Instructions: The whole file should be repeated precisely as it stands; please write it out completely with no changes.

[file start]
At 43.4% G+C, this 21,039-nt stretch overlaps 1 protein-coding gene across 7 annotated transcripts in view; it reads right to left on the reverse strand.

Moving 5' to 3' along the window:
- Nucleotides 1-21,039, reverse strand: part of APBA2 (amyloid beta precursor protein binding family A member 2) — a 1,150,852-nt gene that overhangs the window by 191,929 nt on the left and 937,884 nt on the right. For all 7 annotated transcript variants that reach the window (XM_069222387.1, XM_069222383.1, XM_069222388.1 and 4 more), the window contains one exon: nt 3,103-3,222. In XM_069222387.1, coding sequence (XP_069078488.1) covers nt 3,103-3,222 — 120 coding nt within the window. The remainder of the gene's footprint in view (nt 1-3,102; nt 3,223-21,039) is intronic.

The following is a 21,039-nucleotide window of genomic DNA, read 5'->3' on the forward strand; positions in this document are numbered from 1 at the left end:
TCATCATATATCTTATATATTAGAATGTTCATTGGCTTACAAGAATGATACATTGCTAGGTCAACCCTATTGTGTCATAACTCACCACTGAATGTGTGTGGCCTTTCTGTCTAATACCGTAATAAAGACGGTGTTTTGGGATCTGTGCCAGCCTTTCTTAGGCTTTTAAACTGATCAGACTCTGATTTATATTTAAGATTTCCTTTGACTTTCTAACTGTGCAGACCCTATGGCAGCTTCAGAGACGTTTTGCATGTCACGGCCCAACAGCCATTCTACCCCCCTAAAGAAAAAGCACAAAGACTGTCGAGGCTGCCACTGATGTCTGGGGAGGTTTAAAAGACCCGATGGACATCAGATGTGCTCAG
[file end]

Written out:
At 43.4% G+C, this 21,039-nt stretch overlaps 1 protein-coding gene across 7 annotated transcripts in view; it reads right to left on the reverse strand.

Moving 5' to 3' along the window:
- Nucleotides 1-21,039, reverse strand: part of APBA2 (amyloid beta precursor protein binding family A member 2) — a 1,150,852-nt gene that overhangs the window by 191,929 nt on the left and 937,884 nt on the right. For all 7 annotated transcript variants that reach the window (XM_069222387.1, XM_069222383.1, XM_069222388.1 and 4 more), the window contains one exon: nt 3,103-3,222. In XM_069222387.1, coding sequence (XP_069078488.1) covers nt 3,103-3,222 — 120 coding nt within the window. The remainder of the gene's footprint in view (nt 1-3,102; nt 3,223-21,039) is intronic.

The following is a 21,039-nucleotide window of genomic DNA, read 5'->3' on the forward strand; positions in this document are numbered from 1 at the left end:
TCATCATATATCTTATATATTAGAATGTTCATTGGCTTACAAGAATGATACATTGCTAGGTCAACCCTATTGTGTCATAACTCACCACTGAATGTGTGTGGCCTTTCTGTCTAATACCGTAATAAAGACGGTGTTTTGGGATCTGTGCCAGCCTTTCTTAGGCTTTTAAACTGATCAGACTCTGATTTATATTTAAGATTTCCTTTGACTTTCTAACTGTGCAGACCCTATGGCAGCTTCAGAGACGTTTTGCATGTCACGGCCCAACAGCCATTCTACCCCCCTAAAGAAAAAGCACAAAGACTGTCGAGGCTGCCACTGATGTCTGGGGAGGTTTAAAAGACCCGATGGACATCAGATGTGCTCAG